The war was triggered by a raid into southern Israel by Hamas fighters who killed 1,200 and took 253 hostages, by Israeli tallies. More than 32,000 Palestinians have been killed in the subsequent Israeli bombardments, with many more feared dead under the rubble, Gaza health authorities say.

Mr. Blinken had said he would push Mr. Netanyahu to take urgent steps to allow more aid into the densely-populated enclave, where mass death from famine is imminent, according to the United Nations.

U.S. officials say the number of aid deliveries via land needs to increase fast and that aid needs to be sustained over a long period.

“A hundred per cent of the population of Gaza is experiencing severe levels of acute food insecurity. We cannot, we must not allow that to continue,” Mr. Blinken told a news conference late on Thursday.

Israel, which inspects all shipments to Gaza and has sealed off the fence on the north of the enclave, denies restricting food and says it believes enough is getting through.

“As much as we know, by our analysis, there is no starvation in Gaza. There is a sufficient amount of food entering Gaza every day,” Colonel Moshe Tetro, head of Israel’s Coordination and Liasion Administration for Gaza, told reporters.

Eight people were killed on Friday in an air strike on a house in Al-Naser, east of Rafah. Video images showed crowds of mourners around white shrouded corpses, while a red rag doll lay in the rubble of a crushed house.

The dead included a father, a mother and five of their children, said mourner Turkiah Barbakh.

“They are all children; they haven’t resisted or done anything. What happened to them is unjust,” she said. “How much longer do we have to endure this?”

Senior Israeli and U.S. officials are scheduled to meet in Washington next week, when the United States will present to the Israelis alternative ways to hunt down Hamas without resorting to a full-on assault in Rafah.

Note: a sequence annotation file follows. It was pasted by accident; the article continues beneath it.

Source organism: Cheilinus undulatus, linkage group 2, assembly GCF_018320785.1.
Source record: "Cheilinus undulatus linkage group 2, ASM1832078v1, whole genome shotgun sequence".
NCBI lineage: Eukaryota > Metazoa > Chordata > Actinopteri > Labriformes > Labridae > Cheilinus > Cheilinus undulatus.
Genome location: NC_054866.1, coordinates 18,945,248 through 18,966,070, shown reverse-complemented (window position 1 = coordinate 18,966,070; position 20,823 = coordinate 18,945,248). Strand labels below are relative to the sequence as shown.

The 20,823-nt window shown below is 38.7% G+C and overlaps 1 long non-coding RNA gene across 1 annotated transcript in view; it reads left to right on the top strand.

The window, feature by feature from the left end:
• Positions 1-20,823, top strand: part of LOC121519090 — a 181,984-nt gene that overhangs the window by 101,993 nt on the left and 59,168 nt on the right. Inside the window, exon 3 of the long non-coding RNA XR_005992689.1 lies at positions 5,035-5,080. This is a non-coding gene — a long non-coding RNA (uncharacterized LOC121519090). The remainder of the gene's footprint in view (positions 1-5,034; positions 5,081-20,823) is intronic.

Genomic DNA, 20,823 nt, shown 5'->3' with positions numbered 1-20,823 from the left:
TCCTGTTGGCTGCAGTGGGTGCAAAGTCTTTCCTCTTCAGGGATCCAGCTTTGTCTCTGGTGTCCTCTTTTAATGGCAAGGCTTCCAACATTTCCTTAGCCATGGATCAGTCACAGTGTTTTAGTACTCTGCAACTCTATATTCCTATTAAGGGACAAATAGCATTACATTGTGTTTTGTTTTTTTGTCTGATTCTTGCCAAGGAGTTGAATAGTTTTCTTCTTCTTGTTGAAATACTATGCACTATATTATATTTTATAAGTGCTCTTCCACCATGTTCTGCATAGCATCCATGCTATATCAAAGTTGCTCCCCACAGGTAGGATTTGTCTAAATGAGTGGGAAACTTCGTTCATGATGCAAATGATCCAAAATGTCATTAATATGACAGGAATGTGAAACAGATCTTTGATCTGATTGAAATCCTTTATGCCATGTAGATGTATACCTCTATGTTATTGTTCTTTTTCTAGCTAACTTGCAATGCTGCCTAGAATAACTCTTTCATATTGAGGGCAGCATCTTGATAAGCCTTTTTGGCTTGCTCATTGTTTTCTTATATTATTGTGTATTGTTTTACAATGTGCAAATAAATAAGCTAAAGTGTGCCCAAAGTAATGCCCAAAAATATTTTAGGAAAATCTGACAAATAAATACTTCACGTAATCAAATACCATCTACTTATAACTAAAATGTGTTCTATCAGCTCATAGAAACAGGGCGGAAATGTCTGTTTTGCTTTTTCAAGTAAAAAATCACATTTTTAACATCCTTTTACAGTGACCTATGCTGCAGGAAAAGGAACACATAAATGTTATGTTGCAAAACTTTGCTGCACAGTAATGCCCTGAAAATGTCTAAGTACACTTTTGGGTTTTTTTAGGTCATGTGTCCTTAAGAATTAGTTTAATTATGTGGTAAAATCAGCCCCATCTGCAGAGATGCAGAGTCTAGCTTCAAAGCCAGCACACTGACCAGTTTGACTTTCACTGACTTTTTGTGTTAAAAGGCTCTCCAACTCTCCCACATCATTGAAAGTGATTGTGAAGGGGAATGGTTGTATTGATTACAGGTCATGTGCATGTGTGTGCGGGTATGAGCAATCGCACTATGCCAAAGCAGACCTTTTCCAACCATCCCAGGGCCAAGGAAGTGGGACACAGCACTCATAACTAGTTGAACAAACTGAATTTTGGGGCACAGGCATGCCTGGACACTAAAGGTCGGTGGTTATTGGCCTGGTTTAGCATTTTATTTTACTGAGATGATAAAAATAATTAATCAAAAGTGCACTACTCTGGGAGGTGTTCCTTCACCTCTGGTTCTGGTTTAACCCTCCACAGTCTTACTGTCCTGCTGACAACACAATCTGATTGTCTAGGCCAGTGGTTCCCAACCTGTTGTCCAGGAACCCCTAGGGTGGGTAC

Vice-President Kamala Harris on Friday said there was no safe exit for civilians from Rafah.

Meetings were also taking place in Doha on Friday aimed at securing a ceasefire. The truce talks focused on a proposal for a six-week halt to fighting during which some 40 Israeli hostages being held by Hamas would be released in exchange for hundreds of Palestinians in Israeli jails.

However, Israel is prepared to commit only to a temporary pause in fighting, while Hamas wants a permanent end to the war.

Mr. Blinken on Thursday said the gaps were narrowing.

In Gaza, fighting has been concentrated in recent days on the Al Shifa hospital complex, which is also sheltering hundreds of people displaced from their homes.

Israeli troops entered the facility on Monday and have been combing through the sprawling complex, which they say is connected to a tunnel network used by Hamas.

Israel said it had killed hundreds of fighters and detained more than 500 suspects in its operation on Al Shifa, including 358 members of Hamas and Islamic Jihad. It said three senior Islamic Jihad military commanders and two Hamas officials responsible for operations in the occupied West Bank were among those detained.

Hamas denies its fighters were in the compound and says civilians and medical staff were rounded up.